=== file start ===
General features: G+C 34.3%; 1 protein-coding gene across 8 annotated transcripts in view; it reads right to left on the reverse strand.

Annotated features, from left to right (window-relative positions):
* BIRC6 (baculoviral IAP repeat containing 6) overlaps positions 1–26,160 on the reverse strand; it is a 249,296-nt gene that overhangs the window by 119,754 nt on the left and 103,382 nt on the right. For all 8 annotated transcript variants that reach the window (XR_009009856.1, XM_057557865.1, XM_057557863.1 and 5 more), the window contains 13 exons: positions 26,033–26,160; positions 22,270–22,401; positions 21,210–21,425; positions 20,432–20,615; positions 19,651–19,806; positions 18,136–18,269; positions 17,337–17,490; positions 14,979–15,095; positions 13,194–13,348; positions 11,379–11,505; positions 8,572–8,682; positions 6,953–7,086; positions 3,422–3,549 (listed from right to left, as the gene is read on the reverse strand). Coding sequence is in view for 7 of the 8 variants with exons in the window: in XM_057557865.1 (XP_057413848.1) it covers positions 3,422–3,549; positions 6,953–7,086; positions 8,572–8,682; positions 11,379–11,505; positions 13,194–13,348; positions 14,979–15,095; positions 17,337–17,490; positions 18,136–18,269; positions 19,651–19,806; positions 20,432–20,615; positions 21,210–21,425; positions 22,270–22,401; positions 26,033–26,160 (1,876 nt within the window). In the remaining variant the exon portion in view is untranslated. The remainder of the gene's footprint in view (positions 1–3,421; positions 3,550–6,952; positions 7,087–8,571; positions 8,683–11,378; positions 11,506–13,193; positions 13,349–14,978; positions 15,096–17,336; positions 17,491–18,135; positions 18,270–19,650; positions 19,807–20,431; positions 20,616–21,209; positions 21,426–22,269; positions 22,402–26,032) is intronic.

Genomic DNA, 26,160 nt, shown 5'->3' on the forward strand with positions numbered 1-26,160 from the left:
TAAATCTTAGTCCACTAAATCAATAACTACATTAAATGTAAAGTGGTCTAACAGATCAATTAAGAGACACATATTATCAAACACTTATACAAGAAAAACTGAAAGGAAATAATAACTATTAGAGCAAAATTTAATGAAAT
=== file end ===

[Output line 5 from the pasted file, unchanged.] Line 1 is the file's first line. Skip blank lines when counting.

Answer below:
TAAATCTTAGTCCACTAAATCAATAACTACATTAAATGTAAAGTGGTCTAACAGATCAATTAAGAGACACATATTATCAAACACTTATACAAGAAAAACTGAAAGGAAATAATAACTATTAGAGCAAAATTTAATGAAAT